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Colombian botanical garden serves as learning center for biodiversity conservation
Published: Oct 17, 2021 09:03 AM
Image from October 13, 2021, of a butterfly landing on a leaf at the Quindio Botanical Garden in the city of Calarca, Quindio department, Colombia.(Photo: Xinhua)

Image from October 13, 2021, of a butterfly landing on a leaf at the Quindio Botanical Garden in the city of Calarca, Quindio department, Colombia.(Photo: Xinhua)


 
Nestled in the mountains of west-central Colombia's Quindio department is the country's third most visited botanical garden, which has established itself as an environmental education center.

Covering 15 hectares of forest in the city of Calarca, Quindio Botanical Garden has the country's most renowned butterfly house, the site's main attraction, housing 40 species of endemic butterflies.

Founded in 1979 and opened to the public in 2000, the garden draws visitors -- mostly children and adolescents -- to see its more than 1,500 butterflies in a habitat of nectariferous flowers, with specialized guides explaining their importance to the ecosystem.

"The garden is an experience to have with your family, your children, as a couple or by yourself. It is something you should take the time to get to know, even if it is just once," John Nunez, a visitor, told Xinhua during a butterfly house tour.

Before the COVID-19 pandemic, the garden attracted more than 60,000 visitors annually with its collection of palm trees, including 210 of the 255 species in Colombia, as well as ferns and heliconia.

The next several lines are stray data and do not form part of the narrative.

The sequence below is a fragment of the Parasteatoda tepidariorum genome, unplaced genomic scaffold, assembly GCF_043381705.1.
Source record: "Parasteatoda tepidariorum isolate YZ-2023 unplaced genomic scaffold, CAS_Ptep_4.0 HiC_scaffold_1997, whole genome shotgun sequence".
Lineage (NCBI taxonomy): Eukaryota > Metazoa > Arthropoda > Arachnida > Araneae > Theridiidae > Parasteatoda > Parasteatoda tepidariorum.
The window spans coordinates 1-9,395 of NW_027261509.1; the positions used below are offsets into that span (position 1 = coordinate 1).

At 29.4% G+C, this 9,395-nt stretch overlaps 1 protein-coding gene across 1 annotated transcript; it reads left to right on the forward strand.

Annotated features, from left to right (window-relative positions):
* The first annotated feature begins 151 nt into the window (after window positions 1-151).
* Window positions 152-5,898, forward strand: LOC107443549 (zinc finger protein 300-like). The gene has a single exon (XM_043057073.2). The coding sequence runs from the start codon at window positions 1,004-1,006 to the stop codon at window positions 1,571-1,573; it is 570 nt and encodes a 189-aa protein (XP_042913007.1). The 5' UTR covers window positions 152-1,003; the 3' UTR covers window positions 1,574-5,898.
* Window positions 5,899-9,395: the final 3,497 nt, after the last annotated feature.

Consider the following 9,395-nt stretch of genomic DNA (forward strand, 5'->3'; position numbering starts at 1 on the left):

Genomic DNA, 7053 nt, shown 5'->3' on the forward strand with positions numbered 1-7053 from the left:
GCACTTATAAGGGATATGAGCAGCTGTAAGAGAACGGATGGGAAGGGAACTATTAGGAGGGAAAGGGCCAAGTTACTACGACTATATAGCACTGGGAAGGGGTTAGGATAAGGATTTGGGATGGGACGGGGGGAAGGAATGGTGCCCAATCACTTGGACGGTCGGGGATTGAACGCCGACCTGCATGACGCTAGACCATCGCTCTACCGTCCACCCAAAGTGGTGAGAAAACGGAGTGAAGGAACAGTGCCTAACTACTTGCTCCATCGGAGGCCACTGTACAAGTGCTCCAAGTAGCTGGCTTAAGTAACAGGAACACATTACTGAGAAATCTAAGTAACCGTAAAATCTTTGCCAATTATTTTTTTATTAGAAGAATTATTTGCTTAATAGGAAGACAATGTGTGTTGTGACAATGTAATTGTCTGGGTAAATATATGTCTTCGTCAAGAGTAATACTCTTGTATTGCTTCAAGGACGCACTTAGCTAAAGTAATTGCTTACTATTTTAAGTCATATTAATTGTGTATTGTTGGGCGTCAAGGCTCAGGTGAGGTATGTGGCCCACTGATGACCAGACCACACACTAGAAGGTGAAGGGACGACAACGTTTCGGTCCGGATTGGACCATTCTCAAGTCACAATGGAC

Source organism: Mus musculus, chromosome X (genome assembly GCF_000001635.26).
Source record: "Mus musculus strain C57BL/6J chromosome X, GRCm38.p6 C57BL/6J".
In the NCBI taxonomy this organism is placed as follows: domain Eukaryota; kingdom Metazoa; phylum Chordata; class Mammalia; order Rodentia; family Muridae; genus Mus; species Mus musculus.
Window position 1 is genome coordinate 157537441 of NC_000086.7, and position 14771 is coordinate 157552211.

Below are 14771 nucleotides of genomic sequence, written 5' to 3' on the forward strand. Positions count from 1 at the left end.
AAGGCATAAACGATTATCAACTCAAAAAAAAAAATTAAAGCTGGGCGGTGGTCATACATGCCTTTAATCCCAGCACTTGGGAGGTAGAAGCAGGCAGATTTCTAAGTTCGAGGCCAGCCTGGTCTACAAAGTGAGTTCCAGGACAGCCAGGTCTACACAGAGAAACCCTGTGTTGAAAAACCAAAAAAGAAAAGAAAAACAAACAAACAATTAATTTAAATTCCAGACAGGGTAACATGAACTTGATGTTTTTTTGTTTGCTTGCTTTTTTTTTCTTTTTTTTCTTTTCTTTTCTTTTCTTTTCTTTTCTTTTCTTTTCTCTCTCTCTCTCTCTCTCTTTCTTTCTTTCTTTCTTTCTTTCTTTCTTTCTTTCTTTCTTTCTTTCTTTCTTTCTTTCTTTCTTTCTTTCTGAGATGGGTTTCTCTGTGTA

Elevated bridges, a labyrinth and trails for observing birds and other species make this a place for entertainment, while its variety of wildlife make it an important resource for species conservation, particularly for Colombia's flora.

"Visitors are very impressed that there is a place so close to the city with this amount of information; they are surprised and grateful," said Dora Charry, one of the garden's environmental guides.

"We have to generate awareness in people, so they understand that we really need to change our perspective of nature, and that conservation can be done from any point," Charry added. "Obviously, a place like this that helps with education and awareness is very useful."

The garden represents decades of work by its founder, Alberto Gomez Mejia, who also presides over Colombia's National Network of Botanical Gardens, which seeks to expand botany and conservation knowledge throughout the country.

The garden is unique in Colombia as it supports the conservation work being done around the world, like the 15th meeting of the Conference of the Parties to the Convention on Biological Diversity (COP15), held in Kunming, Yunnan in southwest China.

COP15 "will help to promote the shaping of these types of spaces dedicated to environmental education and awareness, in addition to promoting equality and equity through conservation," Gomez said
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